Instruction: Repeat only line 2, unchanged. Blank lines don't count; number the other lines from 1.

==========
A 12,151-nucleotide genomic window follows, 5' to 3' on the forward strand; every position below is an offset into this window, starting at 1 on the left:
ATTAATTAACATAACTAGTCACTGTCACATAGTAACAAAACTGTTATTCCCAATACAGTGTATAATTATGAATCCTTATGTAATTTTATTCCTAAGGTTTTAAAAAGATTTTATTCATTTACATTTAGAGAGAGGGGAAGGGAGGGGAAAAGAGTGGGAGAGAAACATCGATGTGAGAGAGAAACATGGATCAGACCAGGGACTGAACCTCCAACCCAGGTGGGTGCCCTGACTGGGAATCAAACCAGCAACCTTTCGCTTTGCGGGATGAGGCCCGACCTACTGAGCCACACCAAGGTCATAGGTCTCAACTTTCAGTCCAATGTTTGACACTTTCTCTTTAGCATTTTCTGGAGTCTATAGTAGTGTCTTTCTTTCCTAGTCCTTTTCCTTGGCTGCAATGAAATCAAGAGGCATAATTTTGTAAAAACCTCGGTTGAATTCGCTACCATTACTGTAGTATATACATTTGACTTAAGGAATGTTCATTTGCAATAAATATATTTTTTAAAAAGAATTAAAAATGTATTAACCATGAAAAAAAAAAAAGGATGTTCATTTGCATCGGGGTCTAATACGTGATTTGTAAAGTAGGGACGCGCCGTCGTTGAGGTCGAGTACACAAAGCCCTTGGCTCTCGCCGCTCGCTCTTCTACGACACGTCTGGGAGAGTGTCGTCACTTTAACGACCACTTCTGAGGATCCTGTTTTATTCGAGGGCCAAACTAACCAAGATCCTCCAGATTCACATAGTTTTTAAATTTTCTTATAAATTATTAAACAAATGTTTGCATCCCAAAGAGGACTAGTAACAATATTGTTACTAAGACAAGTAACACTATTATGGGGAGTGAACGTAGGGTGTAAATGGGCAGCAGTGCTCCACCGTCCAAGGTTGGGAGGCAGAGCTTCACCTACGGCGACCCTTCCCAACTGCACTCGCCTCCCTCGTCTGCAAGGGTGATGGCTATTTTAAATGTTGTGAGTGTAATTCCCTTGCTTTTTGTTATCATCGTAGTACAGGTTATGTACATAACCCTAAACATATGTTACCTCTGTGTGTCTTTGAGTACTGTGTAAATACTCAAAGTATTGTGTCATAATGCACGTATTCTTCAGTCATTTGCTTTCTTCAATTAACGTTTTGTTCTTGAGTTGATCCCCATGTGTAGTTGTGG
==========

ATTAATTAACATAACTAGTCACTGTCACATAGTAACAAAACTGTTATTCCCAATACAGTGTATAATTATGAATCCTTATGTAATTTTATTCCTAAGGTTTTAAAAAGATTTTATTCATTTACATTTAGAGAGAGGGGAAGGGAGGGGAAAAGAGTGGGAGAGAAACATCGATGTGAGAGAGAAACATGGATCAGACCAGGGACTGAACCTCCAACCCAGGTGGGTGCCCTGACTGGGAATCAAACCAGCAACCTTTCGCTTTGCGGGATGAGGCCCGACCTACTGAGCCACACCAAGGTCATAGGTCTCAACTTTCAGTCCAATGTTTGACACTTTCTCTTTAGCATTTTCTGGAGTCTATAGTAGTGTCTTTCTTTCCTAGTCCTTTTCCTTGGCTGCAATGAAATCAAGAGGCATAATTTTGTAAAAACCTCGGTTGAATTCGCTACCATTACTGTAGTATATACATTTGACTTAAGGAATGTTCATTTGCAATAAATATATTTTTTAAAAAGAATTAAAAATGTATTAACCATGAAAAAAAAAAAAGGATGTTCATTTGCATCGGGGTCTAATACGTGATTTGTAAAGTAGGGACGCGCCGTCGTTGAGGTCGAGTACACAAAGCCCTTGGCTCTCGCCGCTCGCTCTTCTACGACACGTCTGGGAGAGTGTCGTCACTTTAACGACCACTTCTGAGGATCCTGTTTTATTCGAGGGCCAAACTAACCAAGATCCTCCAGATTCACATAGTTTTTAAATTTTCTTATAAATTATTAAACAAATGTTTGCATCCCAAAGAGGACTAGTAACAATATTGTTACTAAGACAAGTAACACTATTATGGGGAGTGAACGTAGGGTGTAAATGGGCAGCAGTGCTCCACCGTCCAAGGTTGGGAGGCAGAGCTTCACCTACGGCGACCCTTCCCAACTGCACTCGCCTCCCTCGTCTGCAAGGGTGATGGCTATTTTAAATGTTGTGAGTGTAATTCCCTTGCTTTTTGTTATCATCGTAGTACAGGTTATGTACATAACCCTAAACATATGTTACCTCTGTGTGTCTTTGAGTACTGTGTAAATACTCAAAGTATTGTGTCATAATGCACGTATTCTTCAGTCATTTGCTTTCTTCAATTAACGTTTTGTTCTTGAGTTGATCCCCATGTGTAGTTGTGG